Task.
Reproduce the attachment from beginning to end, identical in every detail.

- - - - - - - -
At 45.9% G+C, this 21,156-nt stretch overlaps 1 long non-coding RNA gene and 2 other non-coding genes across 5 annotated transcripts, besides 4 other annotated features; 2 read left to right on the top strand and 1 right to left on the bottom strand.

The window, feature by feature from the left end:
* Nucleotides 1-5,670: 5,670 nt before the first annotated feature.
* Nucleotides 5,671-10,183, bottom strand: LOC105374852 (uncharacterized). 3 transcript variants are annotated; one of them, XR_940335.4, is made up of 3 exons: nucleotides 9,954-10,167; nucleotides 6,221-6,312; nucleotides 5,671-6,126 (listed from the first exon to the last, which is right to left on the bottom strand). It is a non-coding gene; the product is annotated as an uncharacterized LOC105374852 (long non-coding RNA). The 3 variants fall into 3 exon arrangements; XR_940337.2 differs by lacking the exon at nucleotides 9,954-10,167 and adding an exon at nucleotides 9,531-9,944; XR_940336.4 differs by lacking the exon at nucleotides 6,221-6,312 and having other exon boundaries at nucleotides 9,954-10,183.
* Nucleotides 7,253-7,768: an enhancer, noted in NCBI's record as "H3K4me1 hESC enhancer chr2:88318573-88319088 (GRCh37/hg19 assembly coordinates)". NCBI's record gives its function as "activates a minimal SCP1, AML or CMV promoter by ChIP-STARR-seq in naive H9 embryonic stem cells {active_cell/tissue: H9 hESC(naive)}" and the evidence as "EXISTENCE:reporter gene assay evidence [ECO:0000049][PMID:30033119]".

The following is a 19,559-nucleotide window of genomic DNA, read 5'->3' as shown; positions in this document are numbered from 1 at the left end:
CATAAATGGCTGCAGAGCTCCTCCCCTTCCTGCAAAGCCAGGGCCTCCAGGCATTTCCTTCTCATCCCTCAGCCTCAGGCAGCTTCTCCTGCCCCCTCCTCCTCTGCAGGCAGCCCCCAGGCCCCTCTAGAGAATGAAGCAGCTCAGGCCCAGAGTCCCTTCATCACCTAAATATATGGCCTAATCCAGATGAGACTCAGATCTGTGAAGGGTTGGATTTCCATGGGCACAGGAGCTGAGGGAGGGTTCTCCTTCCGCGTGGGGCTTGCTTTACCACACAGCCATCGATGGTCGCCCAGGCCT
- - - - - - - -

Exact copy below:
At 45.9% G+C, this 21,156-nt stretch overlaps 1 long non-coding RNA gene and 2 other non-coding genes across 5 annotated transcripts, besides 4 other annotated features; 2 read left to right on the top strand and 1 right to left on the bottom strand.

The window, feature by feature from the left end:
* Nucleotides 1-5,670: 5,670 nt before the first annotated feature.
* Nucleotides 5,671-10,183, bottom strand: LOC105374852 (uncharacterized). 3 transcript variants are annotated; one of them, XR_940335.4, is made up of 3 exons: nucleotides 9,954-10,167; nucleotides 6,221-6,312; nucleotides 5,671-6,126 (listed from the first exon to the last, which is right to left on the bottom strand). It is a non-coding gene; the product is annotated as an uncharacterized LOC105374852 (long non-coding RNA). The 3 variants fall into 3 exon arrangements; XR_940337.2 differs by lacking the exon at nucleotides 9,954-10,167 and adding an exon at nucleotides 9,531-9,944; XR_940336.4 differs by lacking the exon at nucleotides 6,221-6,312 and having other exon boundaries at nucleotides 9,954-10,183.
* Nucleotides 7,253-7,768: an enhancer, noted in NCBI's record as "H3K4me1 hESC enhancer chr2:88318573-88319088 (GRCh37/hg19 assembly coordinates)". NCBI's record gives its function as "activates a minimal SCP1, AML or CMV promoter by ChIP-STARR-seq in naive H9 embryonic stem cells {active_cell/tissue: H9 hESC(naive)}" and the evidence as "EXISTENCE:reporter gene assay evidence [ECO:0000049][PMID:30033119]".

The following is a 19,559-nucleotide window of genomic DNA, read 5'->3' as shown; positions in this document are numbered from 1 at the left end:
CATAAATGGCTGCAGAGCTCCTCCCCTTCCTGCAAAGCCAGGGCCTCCAGGCATTTCCTTCTCATCCCTCAGCCTCAGGCAGCTTCTCCTGCCCCCTCCTCCTCTGCAGGCAGCCCCCAGGCCCCTCTAGAGAATGAAGCAGCTCAGGCCCAGAGTCCCTTCATCACCTAAATATATGGCCTAATCCAGATGAGACTCAGATCTGTGAAGGGTTGGATTTCCATGGGCACAGGAGCTGAGGGAGGGTTCTCCTTCCGCGTGGGGCTTGCTTTACCACACAGCCATCGATGGTCGCCCAGGCCT